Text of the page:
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Office of the Ohio Consumers’ Counsel

The Ohio House
Finance Committee

Interested Party Testimony on Substitute House Bill 33 – State Budget Bill
(Charges to Utility Consumers for Electric Vehicle Charging Infrastructure and Infrastructure/Economic Development)

Maureen Willis, Legal Director
Office of the Ohio Consumers’ Counsel

April 20, 2023

Hello Chair Edwards, Ranking Member Sweeney and members of the Finance Committee. I hope you and your colleagues are well. Thank you for this opportunity to submit testimony on two new issues in the budget substitute bill. The issues are charges to utility consumers related to infrastructure for electric vehicle charging stations and economic development.

Ohio Consumers’ Counsel Bruce Weston thanks members for maintaining the Governor’s recommended budget increase for the utility consumer protection services of the Office of the Ohio Consumers’ Counsel (OCC). OCC appreciated the opportunity to previously testify before the House Finance Subcommittee on Agriculture, Development, and Natural Resources.

OCC is a proponent of a budget increase for OCC’s consumer services. However, OCC is an opponent of the following two new consumer issues in the budget substitute bill.

Lines 76467 to 76475 allow electric utilities to charge their consumers for distribution costs to build “make-ready” sites for electric vehicle (EV) charging stations, owned by businesses in the competitive EV market. In its Comparison Document (page 479), the Legislative Service Commission (LSC) describes a “subsidy” involved in the bill related to EV charging stations. LSC wrote:

Allows an electric distribution utility (EDU) or electric cooperative to recover the costs of make-ready infrastructure (i.e., electrical infrastructure required to accommodate the EV charging station's electrical load) through the EDU's or cooperative's rates and charges so long as the subsidy is offered to EV charging providers on a nondiscriminatory basis.

Accordingly, changes to protect consumers should include but not be limited to adding a sentence to the new section to prohibit such charges to consumers. The new sentence could be as follows: “Such make-ready infrastructure charges shall not be collected from the consumers of an electric distribution utility.”  This sentence would protect Ohio electric utility consumers from subsidizing what should be a competitive EV charging marketplace. The competitive providers of EV charging stations should generally be the ones to pay for new infrastructure needed for their operations.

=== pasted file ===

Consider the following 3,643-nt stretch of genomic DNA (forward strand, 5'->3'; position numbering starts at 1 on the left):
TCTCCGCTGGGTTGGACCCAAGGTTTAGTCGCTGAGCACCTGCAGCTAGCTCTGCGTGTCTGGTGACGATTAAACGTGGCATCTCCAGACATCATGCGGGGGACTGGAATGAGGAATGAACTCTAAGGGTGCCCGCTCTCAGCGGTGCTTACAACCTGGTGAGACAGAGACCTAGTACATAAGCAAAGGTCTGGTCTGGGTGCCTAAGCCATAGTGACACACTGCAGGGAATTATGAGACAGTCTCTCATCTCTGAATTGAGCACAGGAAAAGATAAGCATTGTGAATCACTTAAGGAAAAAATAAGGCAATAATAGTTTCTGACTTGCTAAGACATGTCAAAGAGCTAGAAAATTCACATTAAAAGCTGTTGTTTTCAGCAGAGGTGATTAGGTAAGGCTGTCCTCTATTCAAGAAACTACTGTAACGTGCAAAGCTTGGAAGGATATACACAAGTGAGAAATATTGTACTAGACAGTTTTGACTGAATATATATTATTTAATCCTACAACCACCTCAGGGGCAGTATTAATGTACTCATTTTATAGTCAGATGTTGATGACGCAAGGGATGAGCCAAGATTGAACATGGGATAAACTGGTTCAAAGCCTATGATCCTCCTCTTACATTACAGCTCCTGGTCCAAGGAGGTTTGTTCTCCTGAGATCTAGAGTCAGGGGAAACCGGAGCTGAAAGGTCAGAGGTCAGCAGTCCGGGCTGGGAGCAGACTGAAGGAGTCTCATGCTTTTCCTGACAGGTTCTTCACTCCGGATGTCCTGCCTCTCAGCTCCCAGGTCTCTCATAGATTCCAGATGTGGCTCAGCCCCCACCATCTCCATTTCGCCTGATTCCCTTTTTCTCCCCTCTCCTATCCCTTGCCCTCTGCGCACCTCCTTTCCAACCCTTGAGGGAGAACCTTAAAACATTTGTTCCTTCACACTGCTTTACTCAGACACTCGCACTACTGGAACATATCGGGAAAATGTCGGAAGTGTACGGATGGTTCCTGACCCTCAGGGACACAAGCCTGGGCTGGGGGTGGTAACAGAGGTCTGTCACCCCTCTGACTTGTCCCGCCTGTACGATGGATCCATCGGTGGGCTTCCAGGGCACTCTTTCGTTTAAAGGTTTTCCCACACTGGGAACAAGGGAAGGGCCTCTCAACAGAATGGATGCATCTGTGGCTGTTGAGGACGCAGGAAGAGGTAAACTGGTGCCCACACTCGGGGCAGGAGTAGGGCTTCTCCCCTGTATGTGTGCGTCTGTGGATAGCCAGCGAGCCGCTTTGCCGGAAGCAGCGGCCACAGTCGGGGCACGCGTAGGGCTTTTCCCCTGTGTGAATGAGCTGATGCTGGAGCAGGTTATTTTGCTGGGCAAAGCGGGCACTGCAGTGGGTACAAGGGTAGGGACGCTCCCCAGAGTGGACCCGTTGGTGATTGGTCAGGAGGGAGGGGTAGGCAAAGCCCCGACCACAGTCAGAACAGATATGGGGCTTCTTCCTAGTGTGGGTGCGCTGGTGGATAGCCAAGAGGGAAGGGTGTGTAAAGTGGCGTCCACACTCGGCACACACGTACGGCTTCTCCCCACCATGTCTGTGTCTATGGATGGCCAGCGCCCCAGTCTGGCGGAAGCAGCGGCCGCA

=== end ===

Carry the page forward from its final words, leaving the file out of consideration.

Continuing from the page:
Moreover, the federal government is making substantial funds available to local governments for electric vehicle charging stations.  That is occurring under the federal infrastructure bill. Ohio’s share of the funding is significant. 

Another consumer concern is the enabling of add-on charges to utility consumers for “infrastructure development costs” associated with economic development projects. (Lines 76324 through 76395)  The new language is generally lacking in consumer protections.

For example, the new provision lacks the important consumer protections found in the ratemaking standards in such statutes as R.C. 4909.15. Also, there are no limits on utility charges to consumers. And there is inadequate defining of the PUCO’s discretion in its choosing of which Ohio companies will benefit from the subsidies and why.

Note also that the budget bill already has an economic development program, the Ohio Future Fund. And economic development programs are already available at the PUCO. For consumer protection, please remove this infrastructure/economic development language from the bill.

Thank you for the opportunity to present testimony on these consumer protection issues in Substitute House Bill 33.